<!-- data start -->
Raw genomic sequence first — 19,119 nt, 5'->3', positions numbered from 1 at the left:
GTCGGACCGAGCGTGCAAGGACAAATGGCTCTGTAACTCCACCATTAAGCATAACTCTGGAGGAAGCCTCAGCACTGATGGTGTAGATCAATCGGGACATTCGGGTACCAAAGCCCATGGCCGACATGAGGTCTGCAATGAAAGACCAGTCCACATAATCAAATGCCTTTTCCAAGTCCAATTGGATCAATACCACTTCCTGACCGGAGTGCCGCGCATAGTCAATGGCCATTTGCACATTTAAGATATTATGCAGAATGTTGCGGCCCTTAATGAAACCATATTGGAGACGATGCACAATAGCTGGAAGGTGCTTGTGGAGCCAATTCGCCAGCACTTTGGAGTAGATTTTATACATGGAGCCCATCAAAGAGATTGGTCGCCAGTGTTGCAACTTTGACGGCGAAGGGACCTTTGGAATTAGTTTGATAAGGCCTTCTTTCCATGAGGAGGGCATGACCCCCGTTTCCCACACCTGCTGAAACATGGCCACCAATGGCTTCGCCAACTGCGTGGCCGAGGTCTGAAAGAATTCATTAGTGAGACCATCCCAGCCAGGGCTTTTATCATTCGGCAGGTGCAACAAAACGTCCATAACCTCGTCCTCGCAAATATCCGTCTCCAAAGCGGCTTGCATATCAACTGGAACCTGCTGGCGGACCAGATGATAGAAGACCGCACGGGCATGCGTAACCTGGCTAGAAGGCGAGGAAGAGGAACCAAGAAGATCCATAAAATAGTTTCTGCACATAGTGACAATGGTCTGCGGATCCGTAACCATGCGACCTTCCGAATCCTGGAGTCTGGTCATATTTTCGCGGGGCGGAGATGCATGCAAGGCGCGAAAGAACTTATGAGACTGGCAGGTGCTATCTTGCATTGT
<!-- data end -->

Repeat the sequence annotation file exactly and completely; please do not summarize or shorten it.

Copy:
Raw genomic sequence first — 19,119 nt, 5'->3', positions numbered from 1 at the left:
GTCGGACCGAGCGTGCAAGGACAAATGGCTCTGTAACTCCACCATTAAGCATAACTCTGGAGGAAGCCTCAGCACTGATGGTGTAGATCAATCGGGACATTCGGGTACCAAAGCCCATGGCCGACATGAGGTCTGCAATGAAAGACCAGTCCACATAATCAAATGCCTTTTCCAAGTCCAATTGGATCAATACCACTTCCTGACCGGAGTGCCGCGCATAGTCAATGGCCATTTGCACATTTAAGATATTATGCAGAATGTTGCGGCCCTTAATGAAACCATATTGGAGACGATGCACAATAGCTGGAAGGTGCTTGTGGAGCCAATTCGCCAGCACTTTGGAGTAGATTTTATACATGGAGCCCATCAAAGAGATTGGTCGCCAGTGTTGCAACTTTGACGGCGAAGGGACCTTTGGAATTAGTTTGATAAGGCCTTCTTTCCATGAGGAGGGCATGACCCCCGTTTCCCACACCTGCTGAAACATGGCCACCAATGGCTTCGCCAACTGCGTGGCCGAGGTCTGAAAGAATTCATTAGTGAGACCATCCCAGCCAGGGCTTTTATCATTCGGCAGGTGCAACAAAACGTCCATAACCTCGTCCTCGCAAATATCCGTCTCCAAAGCGGCTTGCATATCAACTGGAACCTGCTGGCGGACCAGATGATAGAAGACCGCACGGGCATGCGTAACCTGGCTAGAAGGCGAGGAAGAGGAACCAAGAAGATCCATAAAATAGTTTCTGCACATAGTGACAATGGTCTGCGGATCCGTAACCATGCGACCTTCCGAATCCTGGAGTCTGGTCATATTTTCGCGGGGCGGAGATGCATGCAAGGCGCGAAAGAACTTATGAGACTGGCAGGTGCTATCTTGCATTGT